By putting control of the mixed reality images in the hands of viewers, you can transform a pretty picture into an incredible interactive experience of light and immersion. The more input viewers have, the more engaged they feel.
3. Creative Scenic Design
Staging is due for an update and is the perfect place for immersive technology to be inserted. The standard stage is old and boring, especially when we have many better ways to set the scene, like separate platforms, curtains, and lights that add depth — possibilities abound.
Custom scenic elements, like massive high-resolution displays or stages that include the audience, break down traditional boundaries and boost engagement. If you feel creative (and if you have the logistical strength to pull it off), you can even spread touchpoints throughout a city, turning an entire metro area into a stage filled with excited players.
The best part? Great stages don’t have to be expensive. At Bluewater, we recently worked with a utility company that sought to make a smaller event more memorable and intimate: A little creativity with stage design went a long way. The event was intended to be a fireside chat, so a cozy backyard was the perfect setting. We added green carpet over the stage deck, a full LED wall backdrop, and a garden shed on stage for presenters to enter from. The content on the screen was a colorful backyard that transitioned from day to night.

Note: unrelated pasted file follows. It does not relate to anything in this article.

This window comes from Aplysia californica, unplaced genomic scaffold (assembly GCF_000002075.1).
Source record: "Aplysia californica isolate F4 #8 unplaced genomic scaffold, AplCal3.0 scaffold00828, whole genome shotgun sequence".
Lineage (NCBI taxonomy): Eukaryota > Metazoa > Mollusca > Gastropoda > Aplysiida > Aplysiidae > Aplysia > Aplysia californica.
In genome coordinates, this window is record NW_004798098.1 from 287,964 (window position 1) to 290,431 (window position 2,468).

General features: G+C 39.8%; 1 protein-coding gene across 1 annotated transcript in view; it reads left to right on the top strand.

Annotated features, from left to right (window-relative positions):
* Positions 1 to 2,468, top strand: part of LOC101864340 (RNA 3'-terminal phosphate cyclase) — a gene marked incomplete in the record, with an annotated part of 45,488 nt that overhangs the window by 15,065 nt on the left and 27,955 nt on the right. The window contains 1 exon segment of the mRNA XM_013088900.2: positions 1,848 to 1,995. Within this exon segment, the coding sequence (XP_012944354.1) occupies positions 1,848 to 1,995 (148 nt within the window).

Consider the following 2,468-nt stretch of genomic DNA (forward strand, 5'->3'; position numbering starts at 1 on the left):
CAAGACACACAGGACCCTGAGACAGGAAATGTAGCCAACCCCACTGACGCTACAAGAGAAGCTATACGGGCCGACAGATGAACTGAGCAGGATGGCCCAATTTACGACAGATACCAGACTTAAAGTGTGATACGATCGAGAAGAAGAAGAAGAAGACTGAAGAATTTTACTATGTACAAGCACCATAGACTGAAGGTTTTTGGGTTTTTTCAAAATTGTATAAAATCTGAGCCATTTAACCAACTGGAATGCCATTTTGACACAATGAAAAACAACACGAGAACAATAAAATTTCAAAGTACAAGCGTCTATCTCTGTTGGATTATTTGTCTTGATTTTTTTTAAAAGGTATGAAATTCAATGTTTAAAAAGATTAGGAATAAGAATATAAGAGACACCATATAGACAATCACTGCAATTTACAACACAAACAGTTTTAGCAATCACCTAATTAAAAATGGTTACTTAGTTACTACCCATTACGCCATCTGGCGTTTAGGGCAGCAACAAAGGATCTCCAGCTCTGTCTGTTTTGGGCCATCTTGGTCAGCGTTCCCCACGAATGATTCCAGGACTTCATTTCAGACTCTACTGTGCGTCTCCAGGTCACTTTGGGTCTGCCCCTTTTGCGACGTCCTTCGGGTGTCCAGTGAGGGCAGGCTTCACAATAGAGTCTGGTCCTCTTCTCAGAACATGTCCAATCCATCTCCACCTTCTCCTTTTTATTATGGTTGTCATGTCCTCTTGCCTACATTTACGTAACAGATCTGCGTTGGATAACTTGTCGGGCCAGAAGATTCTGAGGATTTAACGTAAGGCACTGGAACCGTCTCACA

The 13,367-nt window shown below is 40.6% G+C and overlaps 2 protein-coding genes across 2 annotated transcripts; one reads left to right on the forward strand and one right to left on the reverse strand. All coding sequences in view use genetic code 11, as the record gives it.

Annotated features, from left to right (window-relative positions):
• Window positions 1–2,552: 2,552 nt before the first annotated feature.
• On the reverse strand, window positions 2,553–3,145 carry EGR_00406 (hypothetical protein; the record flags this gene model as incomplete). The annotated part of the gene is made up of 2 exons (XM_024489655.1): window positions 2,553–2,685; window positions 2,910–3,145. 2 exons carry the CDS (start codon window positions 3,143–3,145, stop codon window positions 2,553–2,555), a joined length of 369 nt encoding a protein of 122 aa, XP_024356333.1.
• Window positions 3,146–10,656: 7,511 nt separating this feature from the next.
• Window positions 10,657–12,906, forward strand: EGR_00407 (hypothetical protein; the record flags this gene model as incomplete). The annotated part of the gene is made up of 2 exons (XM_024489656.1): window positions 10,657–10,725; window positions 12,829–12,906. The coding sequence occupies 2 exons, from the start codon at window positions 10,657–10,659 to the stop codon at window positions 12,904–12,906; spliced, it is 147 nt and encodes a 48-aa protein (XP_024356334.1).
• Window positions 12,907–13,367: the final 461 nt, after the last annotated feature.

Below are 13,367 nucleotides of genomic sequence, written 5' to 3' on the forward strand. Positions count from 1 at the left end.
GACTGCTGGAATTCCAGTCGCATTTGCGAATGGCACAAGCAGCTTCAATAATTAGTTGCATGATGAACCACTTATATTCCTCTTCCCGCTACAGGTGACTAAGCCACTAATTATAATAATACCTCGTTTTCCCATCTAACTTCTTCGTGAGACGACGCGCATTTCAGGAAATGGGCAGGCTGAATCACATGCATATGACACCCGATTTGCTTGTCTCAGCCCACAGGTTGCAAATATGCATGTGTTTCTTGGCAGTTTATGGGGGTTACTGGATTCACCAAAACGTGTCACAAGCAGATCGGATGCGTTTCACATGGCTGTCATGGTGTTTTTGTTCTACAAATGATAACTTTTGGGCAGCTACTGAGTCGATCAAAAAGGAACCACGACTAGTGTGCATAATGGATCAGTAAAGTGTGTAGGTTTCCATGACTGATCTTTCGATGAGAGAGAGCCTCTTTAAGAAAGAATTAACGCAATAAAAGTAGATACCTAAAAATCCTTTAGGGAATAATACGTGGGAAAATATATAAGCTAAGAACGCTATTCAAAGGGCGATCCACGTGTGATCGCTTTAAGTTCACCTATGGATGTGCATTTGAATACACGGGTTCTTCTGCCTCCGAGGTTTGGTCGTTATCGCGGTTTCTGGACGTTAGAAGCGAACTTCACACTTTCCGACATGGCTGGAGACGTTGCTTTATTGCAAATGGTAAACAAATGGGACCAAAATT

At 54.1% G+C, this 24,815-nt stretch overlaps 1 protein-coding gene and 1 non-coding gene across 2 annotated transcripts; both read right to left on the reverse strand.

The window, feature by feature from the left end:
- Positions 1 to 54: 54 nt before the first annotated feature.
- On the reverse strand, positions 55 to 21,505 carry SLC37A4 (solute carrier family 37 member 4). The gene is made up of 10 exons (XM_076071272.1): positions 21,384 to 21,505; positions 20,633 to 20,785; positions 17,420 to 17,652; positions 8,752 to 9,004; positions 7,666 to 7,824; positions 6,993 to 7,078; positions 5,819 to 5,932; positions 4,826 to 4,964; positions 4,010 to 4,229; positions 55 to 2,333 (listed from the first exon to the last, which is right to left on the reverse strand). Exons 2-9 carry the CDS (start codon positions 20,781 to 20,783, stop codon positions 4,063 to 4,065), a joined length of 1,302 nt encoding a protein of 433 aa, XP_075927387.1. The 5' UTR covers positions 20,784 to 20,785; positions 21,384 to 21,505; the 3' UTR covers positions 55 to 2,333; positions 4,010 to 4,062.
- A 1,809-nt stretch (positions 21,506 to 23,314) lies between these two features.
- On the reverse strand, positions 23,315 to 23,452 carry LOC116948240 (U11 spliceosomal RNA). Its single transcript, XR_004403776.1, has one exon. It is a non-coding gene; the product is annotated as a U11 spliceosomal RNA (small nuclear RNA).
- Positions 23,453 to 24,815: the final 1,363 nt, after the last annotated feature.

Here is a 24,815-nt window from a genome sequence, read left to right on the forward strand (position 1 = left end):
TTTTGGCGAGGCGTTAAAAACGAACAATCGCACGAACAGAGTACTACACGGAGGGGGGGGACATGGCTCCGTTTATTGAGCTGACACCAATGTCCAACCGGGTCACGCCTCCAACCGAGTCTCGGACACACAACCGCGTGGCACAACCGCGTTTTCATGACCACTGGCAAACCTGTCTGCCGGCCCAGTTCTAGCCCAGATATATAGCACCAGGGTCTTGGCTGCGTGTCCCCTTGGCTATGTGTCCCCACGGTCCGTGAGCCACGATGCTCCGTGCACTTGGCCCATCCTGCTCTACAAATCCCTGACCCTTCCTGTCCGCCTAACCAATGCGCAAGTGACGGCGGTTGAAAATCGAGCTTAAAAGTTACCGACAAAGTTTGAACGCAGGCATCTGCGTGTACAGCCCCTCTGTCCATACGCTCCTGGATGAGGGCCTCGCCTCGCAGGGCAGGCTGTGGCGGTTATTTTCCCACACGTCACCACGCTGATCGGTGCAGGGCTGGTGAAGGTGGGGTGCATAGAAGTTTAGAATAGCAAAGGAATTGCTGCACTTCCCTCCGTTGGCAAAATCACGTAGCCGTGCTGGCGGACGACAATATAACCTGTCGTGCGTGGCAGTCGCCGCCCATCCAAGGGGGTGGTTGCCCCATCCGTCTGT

4. Direct Participation
When you want the audience to engage with the event, ask. Direct participation means inviting the audience to try something new. And most people are willing to try it.
This is why I love “brain dating.” It’s like speed dating for businesses — but an incredible, tech-fueled version. The first time I tried it, I had so many great conversations that I spent all my free time at the event chatting with more strangers.
Again, you don’t need a big budget to ask audiences to engage. For example, gamification, game show formats, and interactive event spaces are always a hit. Invite people to join the fun, and they’ll happily climb aboard.
5. Bespoke Activations
Everyone loves extraordinary experiences, but people really love once-in-a-lifetime experiences. Fear of missing out is a powerful motivator, so if you create immersive experiences that audiences will never see again, prepare for big crowds.
Take inspiration from brands like Bud Light, which invited attendees to participate in a real-life Pac-Man experience for a Super Bowl ad. Another example: to promote its new Boost technology, we worked with Adidas to create a pop-up experience that traveled the country. Attendees could try on shoes, play games, and take unique photos. And once it was gone, it was gone forever — only the social shares and product buzz remained.
These immersive touchpoints can be as elaborate or simple as you need. Audiences love gorgeous displays of new digital technology like augmented reality worlds or virtual reality headsets, but they love laughing with strangers and playing simple games, too. Give them what they want by putting the action in their hands.
Want to discuss how you can add immersive event technology to your next event? Contact us now to learn how your events or brand experiences can take advantage of the immersive experiences that Bluewater specializes in.
Originally written by Bluewater Managing partner Scott Schoeneberger and published by Eventbrite. Edited by: Jonathan Welzel & Bluewater on 5/26/23